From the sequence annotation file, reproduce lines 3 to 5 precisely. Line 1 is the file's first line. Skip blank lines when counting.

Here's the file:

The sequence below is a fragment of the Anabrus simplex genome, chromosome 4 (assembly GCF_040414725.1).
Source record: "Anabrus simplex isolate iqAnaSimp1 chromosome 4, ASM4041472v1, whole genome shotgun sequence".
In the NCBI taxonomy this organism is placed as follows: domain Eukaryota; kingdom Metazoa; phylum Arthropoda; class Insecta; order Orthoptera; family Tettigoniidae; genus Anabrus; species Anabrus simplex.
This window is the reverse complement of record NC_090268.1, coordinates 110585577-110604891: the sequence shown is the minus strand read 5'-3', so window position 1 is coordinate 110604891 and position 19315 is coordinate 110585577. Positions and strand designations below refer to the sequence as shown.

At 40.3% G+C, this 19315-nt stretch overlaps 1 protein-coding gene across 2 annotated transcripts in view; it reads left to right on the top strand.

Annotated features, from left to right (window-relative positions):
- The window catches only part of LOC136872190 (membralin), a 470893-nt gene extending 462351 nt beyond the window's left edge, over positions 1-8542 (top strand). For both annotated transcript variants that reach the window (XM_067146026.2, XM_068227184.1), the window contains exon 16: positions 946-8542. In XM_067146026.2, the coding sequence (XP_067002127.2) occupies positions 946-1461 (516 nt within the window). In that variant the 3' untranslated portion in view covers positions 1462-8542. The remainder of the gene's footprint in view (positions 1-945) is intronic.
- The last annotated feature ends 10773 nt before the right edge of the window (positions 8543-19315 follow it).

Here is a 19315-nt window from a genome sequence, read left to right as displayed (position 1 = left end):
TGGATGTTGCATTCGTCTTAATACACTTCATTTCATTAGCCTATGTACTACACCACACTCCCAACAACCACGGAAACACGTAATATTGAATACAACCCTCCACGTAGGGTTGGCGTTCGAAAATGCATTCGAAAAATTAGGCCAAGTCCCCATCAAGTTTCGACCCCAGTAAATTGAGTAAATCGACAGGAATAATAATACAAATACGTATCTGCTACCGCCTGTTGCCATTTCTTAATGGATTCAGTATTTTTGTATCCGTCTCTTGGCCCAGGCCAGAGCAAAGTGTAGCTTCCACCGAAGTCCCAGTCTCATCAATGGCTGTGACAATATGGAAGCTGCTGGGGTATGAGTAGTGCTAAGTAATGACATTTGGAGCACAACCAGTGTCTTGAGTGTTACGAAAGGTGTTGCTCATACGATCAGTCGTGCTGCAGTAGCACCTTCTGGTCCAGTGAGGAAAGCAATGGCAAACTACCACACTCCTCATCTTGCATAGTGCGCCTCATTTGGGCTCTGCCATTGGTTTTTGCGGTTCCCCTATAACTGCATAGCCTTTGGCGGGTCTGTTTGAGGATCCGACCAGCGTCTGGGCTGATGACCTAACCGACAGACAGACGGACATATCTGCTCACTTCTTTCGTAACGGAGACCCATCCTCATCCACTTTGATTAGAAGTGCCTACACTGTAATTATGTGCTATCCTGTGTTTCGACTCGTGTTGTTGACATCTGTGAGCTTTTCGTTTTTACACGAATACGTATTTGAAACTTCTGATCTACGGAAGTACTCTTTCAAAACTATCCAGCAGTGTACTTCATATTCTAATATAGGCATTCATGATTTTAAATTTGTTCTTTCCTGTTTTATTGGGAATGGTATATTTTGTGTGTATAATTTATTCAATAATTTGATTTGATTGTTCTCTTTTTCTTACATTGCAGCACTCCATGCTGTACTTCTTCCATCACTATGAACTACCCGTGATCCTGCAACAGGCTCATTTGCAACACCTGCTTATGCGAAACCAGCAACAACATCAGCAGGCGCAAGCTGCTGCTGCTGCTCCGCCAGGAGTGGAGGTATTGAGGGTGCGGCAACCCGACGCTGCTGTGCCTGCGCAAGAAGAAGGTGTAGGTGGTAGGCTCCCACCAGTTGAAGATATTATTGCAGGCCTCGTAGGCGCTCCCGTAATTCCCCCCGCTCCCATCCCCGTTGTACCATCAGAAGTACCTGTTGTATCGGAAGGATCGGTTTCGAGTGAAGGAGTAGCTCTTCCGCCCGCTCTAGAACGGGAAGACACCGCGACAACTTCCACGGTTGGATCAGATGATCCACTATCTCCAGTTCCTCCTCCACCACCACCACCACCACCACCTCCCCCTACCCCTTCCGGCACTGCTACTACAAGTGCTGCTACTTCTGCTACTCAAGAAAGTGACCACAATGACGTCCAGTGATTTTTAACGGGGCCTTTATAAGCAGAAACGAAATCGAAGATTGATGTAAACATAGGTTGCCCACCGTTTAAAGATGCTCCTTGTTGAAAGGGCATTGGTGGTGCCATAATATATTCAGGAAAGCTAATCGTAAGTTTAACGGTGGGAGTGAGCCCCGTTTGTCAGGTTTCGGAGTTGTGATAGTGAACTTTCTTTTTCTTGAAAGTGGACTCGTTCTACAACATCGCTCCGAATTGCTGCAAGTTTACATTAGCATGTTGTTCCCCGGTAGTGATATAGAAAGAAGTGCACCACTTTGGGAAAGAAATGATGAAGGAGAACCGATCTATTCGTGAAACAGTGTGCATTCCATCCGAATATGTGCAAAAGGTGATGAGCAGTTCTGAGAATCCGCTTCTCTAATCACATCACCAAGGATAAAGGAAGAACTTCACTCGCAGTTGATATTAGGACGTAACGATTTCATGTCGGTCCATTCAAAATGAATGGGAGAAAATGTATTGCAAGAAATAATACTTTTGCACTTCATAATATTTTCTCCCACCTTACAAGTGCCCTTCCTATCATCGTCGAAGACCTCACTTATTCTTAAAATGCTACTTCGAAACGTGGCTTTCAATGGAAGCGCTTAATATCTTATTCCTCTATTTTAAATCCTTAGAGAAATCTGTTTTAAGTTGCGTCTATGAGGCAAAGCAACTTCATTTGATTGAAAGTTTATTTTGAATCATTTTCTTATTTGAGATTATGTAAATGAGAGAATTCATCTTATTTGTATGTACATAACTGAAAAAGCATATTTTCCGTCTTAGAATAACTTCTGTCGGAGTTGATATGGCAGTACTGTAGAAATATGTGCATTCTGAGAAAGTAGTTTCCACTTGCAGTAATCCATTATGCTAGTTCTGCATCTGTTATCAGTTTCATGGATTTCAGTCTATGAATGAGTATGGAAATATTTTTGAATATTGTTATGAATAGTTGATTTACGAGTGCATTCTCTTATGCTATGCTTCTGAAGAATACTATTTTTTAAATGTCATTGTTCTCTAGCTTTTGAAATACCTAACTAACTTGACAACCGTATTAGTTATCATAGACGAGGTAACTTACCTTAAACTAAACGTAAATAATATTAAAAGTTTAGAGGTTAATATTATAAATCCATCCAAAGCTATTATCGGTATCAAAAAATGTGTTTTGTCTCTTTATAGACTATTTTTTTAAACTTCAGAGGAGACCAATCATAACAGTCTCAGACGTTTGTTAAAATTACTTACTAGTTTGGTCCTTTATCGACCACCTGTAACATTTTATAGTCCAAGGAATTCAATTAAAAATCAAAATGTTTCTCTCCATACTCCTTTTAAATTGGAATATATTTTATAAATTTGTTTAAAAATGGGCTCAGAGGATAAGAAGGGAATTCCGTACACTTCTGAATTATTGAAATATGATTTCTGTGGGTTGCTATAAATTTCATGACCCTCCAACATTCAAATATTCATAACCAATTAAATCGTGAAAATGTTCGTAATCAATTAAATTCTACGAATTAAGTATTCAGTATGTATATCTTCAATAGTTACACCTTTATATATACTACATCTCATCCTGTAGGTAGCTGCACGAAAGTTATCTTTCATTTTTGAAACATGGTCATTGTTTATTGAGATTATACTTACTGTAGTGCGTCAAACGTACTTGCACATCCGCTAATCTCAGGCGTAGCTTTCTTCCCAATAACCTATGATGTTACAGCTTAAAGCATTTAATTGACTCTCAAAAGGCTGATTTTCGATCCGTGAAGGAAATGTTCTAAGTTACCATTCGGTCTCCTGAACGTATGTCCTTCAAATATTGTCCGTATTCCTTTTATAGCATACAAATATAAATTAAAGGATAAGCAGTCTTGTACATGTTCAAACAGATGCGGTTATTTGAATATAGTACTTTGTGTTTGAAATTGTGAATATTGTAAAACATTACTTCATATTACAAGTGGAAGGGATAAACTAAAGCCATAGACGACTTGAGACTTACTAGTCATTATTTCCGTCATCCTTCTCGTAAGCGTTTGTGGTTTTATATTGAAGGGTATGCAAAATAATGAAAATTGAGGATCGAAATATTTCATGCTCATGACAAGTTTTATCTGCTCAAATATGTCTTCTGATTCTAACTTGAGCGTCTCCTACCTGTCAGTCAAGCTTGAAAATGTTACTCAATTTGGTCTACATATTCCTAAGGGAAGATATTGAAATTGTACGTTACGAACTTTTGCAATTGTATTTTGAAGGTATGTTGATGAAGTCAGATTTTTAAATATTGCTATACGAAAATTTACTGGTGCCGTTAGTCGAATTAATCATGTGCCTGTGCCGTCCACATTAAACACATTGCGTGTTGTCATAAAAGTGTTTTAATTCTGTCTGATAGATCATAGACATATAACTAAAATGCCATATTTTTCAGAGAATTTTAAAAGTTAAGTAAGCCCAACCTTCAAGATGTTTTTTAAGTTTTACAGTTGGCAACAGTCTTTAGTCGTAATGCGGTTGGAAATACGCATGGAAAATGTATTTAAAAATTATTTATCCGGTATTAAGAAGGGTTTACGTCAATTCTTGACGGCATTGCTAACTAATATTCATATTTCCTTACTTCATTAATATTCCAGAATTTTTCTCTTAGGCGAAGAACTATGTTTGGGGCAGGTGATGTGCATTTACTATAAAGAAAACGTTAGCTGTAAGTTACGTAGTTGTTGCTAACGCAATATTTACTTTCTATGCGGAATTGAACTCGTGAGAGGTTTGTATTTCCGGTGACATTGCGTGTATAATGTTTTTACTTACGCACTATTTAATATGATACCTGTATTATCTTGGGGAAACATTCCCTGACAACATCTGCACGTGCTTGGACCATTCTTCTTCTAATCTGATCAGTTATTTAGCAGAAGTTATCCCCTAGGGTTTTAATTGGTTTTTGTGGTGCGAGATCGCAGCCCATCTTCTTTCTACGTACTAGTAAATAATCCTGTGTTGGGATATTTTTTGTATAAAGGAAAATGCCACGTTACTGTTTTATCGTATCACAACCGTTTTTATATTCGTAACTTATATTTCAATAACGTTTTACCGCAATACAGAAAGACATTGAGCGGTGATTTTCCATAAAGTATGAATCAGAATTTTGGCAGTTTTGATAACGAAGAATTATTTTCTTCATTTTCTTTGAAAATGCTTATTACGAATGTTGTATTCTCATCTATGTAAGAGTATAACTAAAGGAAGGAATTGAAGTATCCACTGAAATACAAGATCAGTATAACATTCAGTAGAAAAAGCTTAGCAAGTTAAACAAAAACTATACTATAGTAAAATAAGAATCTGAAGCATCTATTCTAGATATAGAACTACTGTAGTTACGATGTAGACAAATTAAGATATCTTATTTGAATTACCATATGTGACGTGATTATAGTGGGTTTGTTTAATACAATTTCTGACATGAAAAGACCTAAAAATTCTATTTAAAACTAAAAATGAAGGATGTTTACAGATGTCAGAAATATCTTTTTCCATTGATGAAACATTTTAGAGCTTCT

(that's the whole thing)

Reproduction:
In the NCBI taxonomy this organism is placed as follows: domain Eukaryota; kingdom Metazoa; phylum Arthropoda; class Insecta; order Orthoptera; family Tettigoniidae; genus Anabrus; species Anabrus simplex.
This window is the reverse complement of record NC_090268.1, coordinates 110585577-110604891: the sequence shown is the minus strand read 5'-3', so window position 1 is coordinate 110604891 and position 19315 is coordinate 110585577. Positions and strand designations below refer to the sequence as shown.

At 40.3% G+C, this 19315-nt stretch overlaps 1 protein-coding gene across 2 annotated transcripts in view; it reads left to right on the top strand.